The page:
Ben Aris in New York -
"Where is Belarus heading? What will be the nature of the structural and institutional reforms we are carrying out? The answer to these questions is both simple and complex: simple as we know what we need to do, but complex as this requires knowledge, resources and energy."
Belarusian Prime Minister Mikhail Myasnikovich opened the first Belarusian Investment Forum on September 22 with a pragmatic, rhetorical question and called on US investors to take advantage of a "reset" that the Republic is enjoying in its relations with the West.
About a 100 US investors turned out to listen to a high-powered panel that as well as the PM included the minister of the economy, the deputy finance minster and the head of the Republic's development bank, expound on the progress the country has made in recent years. "Our intention is to create a productive environment for companies that want to come and work with us," Myasnikovich told the assembled delegates.
Myasnikovich admitted frankly that despite the recent progress and recovery, Belarus needs help if it is to fulfil its potential. "So we came here to build a solid future together with our American partners, and we want our partners to benefit from our success together," said Myasnikovich. "Our economy is based on knowledge and innovation, and we are committed to opening up on these lines.
Buffing up image
The conference was the first step in addressing the country's poor image and low profile amongst the international investment community. And obviously investors' curiosity was piqued, as there was barely an empty seat in the hall of the Grand Hyatt's ballroom in the heart of New York.
But the PM has a good story to tell. While this year's economic growth is expected to come in at just 1.7%, that is still a lot better than most of its peers. And the country boasts a long tradition of manufacturing excellence it has managed to capitalise on post-independence; not only does Belarus have a reasonably diversified economy, it is also the only country to have significant exports to both Russia (50%) and the EU (20%). "Industrial production has increased and surpassed the levels of in the Soviet Union, while per-capita GDP has increased three-fold since 2000," Myasnikovich told delegates. "Poverty is amongst the lowest in the region and indeed is lower than in most of the developed countries of Europe. We have a balance budget and low state debt, while our trade has grown consistently each year. However, we need to look for new sources of growth and a key will be improving the productivity of the existing capacity."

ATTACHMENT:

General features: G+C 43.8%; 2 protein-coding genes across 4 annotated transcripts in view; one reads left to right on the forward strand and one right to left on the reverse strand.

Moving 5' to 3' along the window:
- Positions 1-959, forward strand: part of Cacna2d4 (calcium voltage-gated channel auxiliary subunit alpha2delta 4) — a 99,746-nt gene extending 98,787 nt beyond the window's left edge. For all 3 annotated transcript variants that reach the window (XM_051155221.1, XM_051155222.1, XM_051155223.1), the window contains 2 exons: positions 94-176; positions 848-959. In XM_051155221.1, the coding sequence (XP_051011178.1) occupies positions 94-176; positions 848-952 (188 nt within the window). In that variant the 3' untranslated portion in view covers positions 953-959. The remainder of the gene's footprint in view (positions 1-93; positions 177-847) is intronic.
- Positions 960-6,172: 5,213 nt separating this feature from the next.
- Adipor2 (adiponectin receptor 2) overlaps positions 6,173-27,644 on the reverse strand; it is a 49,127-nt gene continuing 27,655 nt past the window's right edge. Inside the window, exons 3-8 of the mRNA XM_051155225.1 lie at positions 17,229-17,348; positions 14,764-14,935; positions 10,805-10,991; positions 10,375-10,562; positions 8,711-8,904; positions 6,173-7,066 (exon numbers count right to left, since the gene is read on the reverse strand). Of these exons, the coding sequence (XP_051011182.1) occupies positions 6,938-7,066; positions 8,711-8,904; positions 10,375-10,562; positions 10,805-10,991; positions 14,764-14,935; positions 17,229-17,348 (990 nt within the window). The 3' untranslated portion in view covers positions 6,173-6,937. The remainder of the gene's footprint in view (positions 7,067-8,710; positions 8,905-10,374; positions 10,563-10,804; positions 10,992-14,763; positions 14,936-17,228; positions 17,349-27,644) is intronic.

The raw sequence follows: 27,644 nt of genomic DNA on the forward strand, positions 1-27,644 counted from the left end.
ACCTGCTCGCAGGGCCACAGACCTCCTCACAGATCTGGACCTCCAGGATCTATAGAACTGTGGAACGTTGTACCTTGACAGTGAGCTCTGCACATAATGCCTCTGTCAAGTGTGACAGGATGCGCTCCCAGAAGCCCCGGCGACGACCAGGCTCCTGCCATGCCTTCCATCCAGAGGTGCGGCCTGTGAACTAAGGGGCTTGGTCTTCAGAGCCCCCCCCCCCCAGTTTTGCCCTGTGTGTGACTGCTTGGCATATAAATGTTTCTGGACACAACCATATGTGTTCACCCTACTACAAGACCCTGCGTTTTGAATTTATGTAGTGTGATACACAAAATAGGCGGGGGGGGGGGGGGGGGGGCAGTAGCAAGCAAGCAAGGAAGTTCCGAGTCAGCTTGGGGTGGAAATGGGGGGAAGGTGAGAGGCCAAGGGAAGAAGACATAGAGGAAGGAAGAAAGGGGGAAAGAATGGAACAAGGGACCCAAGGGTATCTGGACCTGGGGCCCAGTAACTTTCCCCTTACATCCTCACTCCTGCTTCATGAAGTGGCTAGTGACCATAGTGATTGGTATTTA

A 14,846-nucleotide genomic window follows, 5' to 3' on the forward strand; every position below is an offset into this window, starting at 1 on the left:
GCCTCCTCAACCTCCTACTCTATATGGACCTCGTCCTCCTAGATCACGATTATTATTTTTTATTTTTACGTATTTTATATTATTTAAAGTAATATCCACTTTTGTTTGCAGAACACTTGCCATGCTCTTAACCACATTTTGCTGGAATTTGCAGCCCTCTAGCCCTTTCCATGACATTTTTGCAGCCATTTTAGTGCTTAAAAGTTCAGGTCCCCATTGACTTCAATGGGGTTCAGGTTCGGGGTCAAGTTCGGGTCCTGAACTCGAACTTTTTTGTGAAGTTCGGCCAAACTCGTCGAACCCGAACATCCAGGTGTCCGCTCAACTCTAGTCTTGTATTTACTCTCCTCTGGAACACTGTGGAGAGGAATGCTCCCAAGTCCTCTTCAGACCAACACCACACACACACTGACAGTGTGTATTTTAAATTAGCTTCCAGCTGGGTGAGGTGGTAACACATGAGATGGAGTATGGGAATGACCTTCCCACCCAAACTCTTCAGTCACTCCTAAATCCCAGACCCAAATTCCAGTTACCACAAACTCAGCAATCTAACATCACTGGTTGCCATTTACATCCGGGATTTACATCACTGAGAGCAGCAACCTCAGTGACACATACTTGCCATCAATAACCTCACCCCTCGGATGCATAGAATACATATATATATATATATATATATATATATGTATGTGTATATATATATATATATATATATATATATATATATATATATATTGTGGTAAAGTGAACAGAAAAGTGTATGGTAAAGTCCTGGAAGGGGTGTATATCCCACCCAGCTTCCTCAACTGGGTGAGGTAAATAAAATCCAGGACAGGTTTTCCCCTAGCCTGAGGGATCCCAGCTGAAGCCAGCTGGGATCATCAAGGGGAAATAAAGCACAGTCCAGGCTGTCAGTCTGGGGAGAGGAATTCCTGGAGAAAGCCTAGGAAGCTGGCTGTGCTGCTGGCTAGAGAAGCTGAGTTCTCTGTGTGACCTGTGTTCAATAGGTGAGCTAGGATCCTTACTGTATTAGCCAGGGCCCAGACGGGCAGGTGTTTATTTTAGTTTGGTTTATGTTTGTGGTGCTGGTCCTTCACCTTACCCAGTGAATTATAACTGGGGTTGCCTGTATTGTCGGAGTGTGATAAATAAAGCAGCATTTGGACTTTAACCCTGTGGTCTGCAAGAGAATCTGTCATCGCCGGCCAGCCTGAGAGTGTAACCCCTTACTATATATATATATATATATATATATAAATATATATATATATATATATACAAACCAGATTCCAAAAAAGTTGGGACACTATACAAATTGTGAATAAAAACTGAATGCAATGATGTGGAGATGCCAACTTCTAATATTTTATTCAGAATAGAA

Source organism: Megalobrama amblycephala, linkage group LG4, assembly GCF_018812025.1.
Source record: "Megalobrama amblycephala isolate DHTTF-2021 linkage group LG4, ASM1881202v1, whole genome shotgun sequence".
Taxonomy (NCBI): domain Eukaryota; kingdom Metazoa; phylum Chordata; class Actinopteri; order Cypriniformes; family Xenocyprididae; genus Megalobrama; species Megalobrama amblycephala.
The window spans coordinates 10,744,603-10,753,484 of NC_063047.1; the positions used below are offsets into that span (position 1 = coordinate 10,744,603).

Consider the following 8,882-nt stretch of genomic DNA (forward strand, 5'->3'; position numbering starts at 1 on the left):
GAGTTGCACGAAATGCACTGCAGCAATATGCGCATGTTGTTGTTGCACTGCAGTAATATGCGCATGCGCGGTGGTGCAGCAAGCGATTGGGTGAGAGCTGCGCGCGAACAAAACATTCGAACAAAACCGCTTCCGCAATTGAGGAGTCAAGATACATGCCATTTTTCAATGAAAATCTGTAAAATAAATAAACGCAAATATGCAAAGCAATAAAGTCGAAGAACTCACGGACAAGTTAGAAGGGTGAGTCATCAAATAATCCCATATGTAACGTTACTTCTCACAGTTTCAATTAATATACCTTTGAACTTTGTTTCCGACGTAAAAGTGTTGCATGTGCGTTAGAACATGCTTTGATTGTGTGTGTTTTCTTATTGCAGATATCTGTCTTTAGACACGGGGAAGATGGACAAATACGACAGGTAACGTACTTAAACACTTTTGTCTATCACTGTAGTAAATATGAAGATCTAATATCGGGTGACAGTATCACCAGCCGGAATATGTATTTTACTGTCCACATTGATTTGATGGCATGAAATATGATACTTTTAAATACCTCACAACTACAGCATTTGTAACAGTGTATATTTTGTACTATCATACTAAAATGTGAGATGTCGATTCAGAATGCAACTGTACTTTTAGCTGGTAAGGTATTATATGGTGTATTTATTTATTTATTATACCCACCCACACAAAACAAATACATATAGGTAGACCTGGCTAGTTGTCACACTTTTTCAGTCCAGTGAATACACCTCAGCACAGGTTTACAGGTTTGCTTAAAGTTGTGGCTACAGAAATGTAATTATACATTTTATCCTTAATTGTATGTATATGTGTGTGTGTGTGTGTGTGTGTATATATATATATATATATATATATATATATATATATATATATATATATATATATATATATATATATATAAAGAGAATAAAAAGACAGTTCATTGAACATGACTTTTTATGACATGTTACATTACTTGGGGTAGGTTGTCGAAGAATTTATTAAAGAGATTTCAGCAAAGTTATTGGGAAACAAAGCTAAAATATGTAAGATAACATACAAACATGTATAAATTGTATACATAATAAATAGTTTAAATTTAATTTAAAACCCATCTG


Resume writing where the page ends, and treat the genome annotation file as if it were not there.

That was the core of the pitch to the US investors: we need your help to continue the progress we have already made. The government has been investing heavily into its capital – both fixed and human – and is already reaping rewards in several sectors, with IT standing out as the most prominent amongst them. Capital expenditure is running at about 30% of GDP, with a third of this going into heavy industry, according to the Ministry of Economy.
The upshot is that Belarus has one of the most diversified economies in the former Soviet Union. Minister of Economy Nikolai Snopkov rattles off a long list of the republic's achievements that are unique in Eastern Europe: the republic produces 16% of the world's Potash, 30% of its dump trucks, 6% of its tractors and 16% of its linen. It is the sixth largest cheese producer in the world, the third largest butter producer and the number one IT services producer in per-capita terms.
But this positive side of the Belarusian story is not well known, which was the point of the conference. The National Investment Agency has recently been beefed up and the state has introduced a raft of incentives to appeal to potential investors. The republic already offers attractive tax conditions: profit tax have been slashed to 18%, which is one of the lowest levels in the CIS; and workers pay a flat 12% income tax, slightly lower than even Russia's 13% flat tax.
But the main focus has been, as in other countries, on creating industrial parks and special economic zones that have been used to such great effect by the Chinese. Today, there are six special economic zones and several specialist industrial parks, with a new large Sino-Belarusian industrial park in the works. In these business havens, companies enjoy a 10-year tax holiday and a 50% discount on profit for the next decade. For the high-tech park, profit tax is also 0% and VAT is 0%, although companies have to pay their workers social taxes.
For Belarus, it will be a hard sell to attract the kind of share of FDI the government needs, but it seems committed to making the effort. “I sincerely believe that this forum and a series of other major political events initiated by Belarus, including the Ukraine peace process, will result in the restart of the relations between Belarus and the United States," the PM noted. “We are open for a dialogue – so is our country."
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